Childhood mental health problems are prevalent, debilitating disorders, but only half of the children with such disorders receive services (1,2). Those who do receive treatment frequently receive inadequate services (3). Often children come for an evaluation, but do not start treatment, prematurely terminate services, may not adhere to treatment recommendations, or, given the slow diffusion of evidence-based practices into typical community-based services, may not receive an efficacious treatment (4–8).
Given that children rarely make their own treatment decisions, examinations of barriers to mental health treatment usually focus on parental and family factors. Although many theoretical models to describe use of mental health treatment have been proposed, a model by Olin and colleagues (9) for explaining parental engagement has been particularly useful. Using the unified theory of behavior (10,11), they proposed that parent engagement is focused on four primary constructs, including beliefs and expectations, social norms, attitudes, and self-efficacy. Other research has identified barriers to treatment, including structural barriers, such as availability of services, transportation, and insurance, and perceptual barriers, including stigma, denial of need for treatment, and questions about the effectiveness of services (12–20). For families who terminate treatment early, important factors appear to be concerns about the cultural relevance of services, the families' comfort engaging with services, and the lack of consideration of family preferences when selecting services (5–8).
Family treatment preference is especially important for use of medications, given that many parents, particularly African-American parents, prefer psychotherapy over medication (21–24). Kazdin and colleagues (25), as well as others, have established that parental ratings of the relevance of treatment are related to premature termination (5,21,26). Further, parental beliefs in the likely effectiveness of therapy appear to have a curvilinear relationship to treatment attendance (25).
Attention to parents' perceptions of the benefit of current services has been largely absent from the investigation of barriers, even though the model by Olin and colleagues (9) suggests that parents' involvement in child mental health treatment depends on their perception of benefit. Data suggest that the risk of antidepressants as perceived by parents predicts fewer future child medication visits (21). Similarly, parental expectations are related to perceived barriers to treatment, treatment attendance, and premature termination (24). Data suggest that among adults, patients who strongly preferred counseling but did not receive it were likely to forego treatment completely (23) and that attendance at self-help groups by families of individuals with mental illness was related to perceived benefits (27).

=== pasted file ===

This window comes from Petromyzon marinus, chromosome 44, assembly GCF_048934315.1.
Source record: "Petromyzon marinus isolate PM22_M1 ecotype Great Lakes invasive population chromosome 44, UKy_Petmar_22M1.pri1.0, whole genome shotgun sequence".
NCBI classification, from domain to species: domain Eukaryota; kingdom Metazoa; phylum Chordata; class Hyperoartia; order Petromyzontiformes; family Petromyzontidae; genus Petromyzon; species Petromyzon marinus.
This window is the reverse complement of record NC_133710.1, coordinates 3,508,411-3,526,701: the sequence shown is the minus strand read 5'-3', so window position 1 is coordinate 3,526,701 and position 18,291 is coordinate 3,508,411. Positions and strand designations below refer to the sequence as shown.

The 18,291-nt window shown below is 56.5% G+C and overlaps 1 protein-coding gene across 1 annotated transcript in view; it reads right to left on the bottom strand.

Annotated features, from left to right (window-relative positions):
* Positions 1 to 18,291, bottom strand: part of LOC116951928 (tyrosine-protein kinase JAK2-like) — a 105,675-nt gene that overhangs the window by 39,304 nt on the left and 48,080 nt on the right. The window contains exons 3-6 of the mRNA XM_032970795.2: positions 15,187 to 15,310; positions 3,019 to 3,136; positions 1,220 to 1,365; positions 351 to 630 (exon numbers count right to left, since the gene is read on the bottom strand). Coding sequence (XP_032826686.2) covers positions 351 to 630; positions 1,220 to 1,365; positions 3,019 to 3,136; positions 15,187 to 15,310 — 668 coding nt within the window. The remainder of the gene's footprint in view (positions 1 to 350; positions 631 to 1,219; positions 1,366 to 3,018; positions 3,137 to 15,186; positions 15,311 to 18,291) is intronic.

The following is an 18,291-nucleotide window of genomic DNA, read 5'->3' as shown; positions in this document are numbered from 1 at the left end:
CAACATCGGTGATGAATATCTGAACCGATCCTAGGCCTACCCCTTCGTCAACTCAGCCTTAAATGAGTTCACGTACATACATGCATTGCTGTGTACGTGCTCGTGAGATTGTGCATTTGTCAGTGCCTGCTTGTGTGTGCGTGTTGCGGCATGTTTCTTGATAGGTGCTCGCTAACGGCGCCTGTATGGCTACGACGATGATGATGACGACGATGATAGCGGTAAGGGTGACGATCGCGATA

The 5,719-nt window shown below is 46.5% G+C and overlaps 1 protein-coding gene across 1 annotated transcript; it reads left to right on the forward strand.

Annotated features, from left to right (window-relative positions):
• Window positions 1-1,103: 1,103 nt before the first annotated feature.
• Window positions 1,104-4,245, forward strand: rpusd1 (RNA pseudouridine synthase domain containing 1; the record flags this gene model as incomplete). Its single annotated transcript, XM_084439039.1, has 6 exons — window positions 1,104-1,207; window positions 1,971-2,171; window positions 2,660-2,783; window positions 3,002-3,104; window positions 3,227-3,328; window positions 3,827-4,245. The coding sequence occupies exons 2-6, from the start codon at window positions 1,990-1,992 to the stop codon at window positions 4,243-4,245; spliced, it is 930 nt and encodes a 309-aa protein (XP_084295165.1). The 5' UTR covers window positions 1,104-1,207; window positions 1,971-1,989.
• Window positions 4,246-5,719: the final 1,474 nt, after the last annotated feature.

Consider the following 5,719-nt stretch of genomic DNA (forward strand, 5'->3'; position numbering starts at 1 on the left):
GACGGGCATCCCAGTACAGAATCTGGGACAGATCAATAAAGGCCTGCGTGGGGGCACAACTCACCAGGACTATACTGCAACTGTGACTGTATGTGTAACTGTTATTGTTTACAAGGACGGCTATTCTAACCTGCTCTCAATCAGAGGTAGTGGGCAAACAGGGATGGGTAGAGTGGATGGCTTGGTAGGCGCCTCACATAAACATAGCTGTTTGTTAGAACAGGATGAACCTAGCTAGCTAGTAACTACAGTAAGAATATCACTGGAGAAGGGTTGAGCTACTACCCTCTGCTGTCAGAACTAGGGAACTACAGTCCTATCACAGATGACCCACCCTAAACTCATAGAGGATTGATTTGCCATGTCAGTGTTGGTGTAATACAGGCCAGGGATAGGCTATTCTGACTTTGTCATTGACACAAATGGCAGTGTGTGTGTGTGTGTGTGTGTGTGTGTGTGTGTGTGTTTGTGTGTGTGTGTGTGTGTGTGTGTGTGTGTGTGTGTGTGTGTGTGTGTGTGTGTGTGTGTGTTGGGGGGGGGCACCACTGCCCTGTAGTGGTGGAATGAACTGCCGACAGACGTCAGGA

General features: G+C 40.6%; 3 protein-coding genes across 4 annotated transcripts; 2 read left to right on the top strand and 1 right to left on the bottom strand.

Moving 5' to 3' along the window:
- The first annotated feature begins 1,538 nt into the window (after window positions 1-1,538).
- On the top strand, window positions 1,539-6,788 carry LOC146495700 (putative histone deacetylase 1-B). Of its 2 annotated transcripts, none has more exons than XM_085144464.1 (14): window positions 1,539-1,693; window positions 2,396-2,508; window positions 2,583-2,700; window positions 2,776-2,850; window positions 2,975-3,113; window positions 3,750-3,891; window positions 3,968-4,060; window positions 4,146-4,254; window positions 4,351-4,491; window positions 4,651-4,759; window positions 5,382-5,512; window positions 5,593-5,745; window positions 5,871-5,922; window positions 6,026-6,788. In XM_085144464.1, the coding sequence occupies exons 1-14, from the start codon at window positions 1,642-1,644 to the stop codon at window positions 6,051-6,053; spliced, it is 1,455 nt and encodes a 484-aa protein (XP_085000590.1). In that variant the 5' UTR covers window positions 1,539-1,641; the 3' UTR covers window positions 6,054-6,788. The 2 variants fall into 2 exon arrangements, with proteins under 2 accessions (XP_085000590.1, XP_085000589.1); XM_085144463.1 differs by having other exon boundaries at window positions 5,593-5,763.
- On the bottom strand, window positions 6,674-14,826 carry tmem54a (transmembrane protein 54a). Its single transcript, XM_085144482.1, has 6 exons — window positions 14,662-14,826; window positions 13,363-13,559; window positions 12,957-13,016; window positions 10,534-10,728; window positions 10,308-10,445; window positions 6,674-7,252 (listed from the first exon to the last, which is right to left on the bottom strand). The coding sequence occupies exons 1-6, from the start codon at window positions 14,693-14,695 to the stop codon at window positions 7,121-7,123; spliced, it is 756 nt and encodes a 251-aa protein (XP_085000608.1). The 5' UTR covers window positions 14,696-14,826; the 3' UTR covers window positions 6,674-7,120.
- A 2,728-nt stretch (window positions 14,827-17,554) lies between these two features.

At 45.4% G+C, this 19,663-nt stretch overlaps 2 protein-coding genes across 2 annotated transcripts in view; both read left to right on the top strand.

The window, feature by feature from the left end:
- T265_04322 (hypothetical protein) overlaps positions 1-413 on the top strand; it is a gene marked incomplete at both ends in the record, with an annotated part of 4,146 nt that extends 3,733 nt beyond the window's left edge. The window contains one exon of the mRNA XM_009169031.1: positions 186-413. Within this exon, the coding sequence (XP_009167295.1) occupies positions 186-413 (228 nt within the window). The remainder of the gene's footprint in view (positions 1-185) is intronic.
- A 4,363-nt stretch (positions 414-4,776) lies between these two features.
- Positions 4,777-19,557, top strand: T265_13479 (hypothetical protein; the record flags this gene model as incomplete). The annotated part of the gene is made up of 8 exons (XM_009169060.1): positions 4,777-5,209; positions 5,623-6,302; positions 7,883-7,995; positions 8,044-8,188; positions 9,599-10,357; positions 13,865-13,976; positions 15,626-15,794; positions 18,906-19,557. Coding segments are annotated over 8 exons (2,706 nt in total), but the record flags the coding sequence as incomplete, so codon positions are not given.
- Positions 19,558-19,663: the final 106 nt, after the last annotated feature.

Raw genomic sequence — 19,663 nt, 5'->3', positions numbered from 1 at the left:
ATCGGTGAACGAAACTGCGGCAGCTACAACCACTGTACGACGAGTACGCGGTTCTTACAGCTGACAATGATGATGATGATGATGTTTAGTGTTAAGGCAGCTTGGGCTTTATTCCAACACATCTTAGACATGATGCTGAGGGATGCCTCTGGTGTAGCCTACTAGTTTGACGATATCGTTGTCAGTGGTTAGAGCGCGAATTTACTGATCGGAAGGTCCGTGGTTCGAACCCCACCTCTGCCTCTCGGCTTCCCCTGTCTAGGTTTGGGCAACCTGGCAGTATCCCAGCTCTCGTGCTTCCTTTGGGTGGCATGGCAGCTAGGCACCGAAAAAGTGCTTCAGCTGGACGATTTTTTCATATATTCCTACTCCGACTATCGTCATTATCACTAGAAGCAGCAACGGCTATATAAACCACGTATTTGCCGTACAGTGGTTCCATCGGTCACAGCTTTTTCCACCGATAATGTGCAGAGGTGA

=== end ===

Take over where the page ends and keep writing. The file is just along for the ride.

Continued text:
Given the potential importance of parents' perception of benefits early in the treatment process for utilization of child mental health services, we examined family and child characteristics related to perceived benefits of outpatient mental health services for children. In addition, we examined whether perception of benefit after an initial treatment visit predicted continued use of outpatient mental health services during six-month follow-up. Specifically, we tested the hypothesis that parental rating of significant benefit measured early in the care process would be related to use of mental health services at six-month follow-up.
Parents or guardians of children age six to 12 years who were new patients of outpatient clinics participating in the Longitudinal Assessment of Manic Symptoms (LAMS) study and who spoke English were asked to complete a ten-item questionnaire to screen for elevated symptoms of mania. The Parent General Behavior Inventory Ten-Item Mania Scale (PGBI-10M) assesses hypomanic, manic, and biphasic symptomatology and discriminates bipolar disorder and other diagnoses among youths (28,29). Participation was limited to parents or guardians who spoke English and who did not have a child living in the same household who had been previously screened. Possible PGBI-10M scores range from 0 to 30, with higher scores indicating more manic symptoms. Children with scores of 12 or higher were invited to participate in the longitudinal portion of the LAMS study. In addition, a smaller group of patients with scores of 11 or lower who were roughly matched in real time on age, sex, race, ethnicity, and Medicaid status was selected to enroll in the longitudinal portion of the study. More details concerning participant ascertainment and the rationale for using a cutoff score of 12 on the PGBI–10M are described elsewhere (30,31).
Of the 1,124 children with elevated symptoms of mania, 621 (55%) accepted the invitation to participate in the longitudinal portion of the LAMS study. There were no statistically significant sociodemographic differences (age, sex, race-ethnicity, or insurance type) between children who did and did not enroll in the longitudinal study. A total of 86 parents or guardians of children without elevated symptoms of mania agreed to participate. A child whose family was approached but refused to participate was replaced by another demographically matched youth with a score of 11 or less on the PGBI–10M. Thus 86 children without symptoms of mania were also included in the longitudinal cohort (30).
Baseline assessments were completed after the initial visit to the clinic, and participants who continued to be eligible were seen every six months. After six months, 678 children (96%) remained eligible, and the 573 (85%) children whose baseline benefit and treatment data were available were included in these analyses.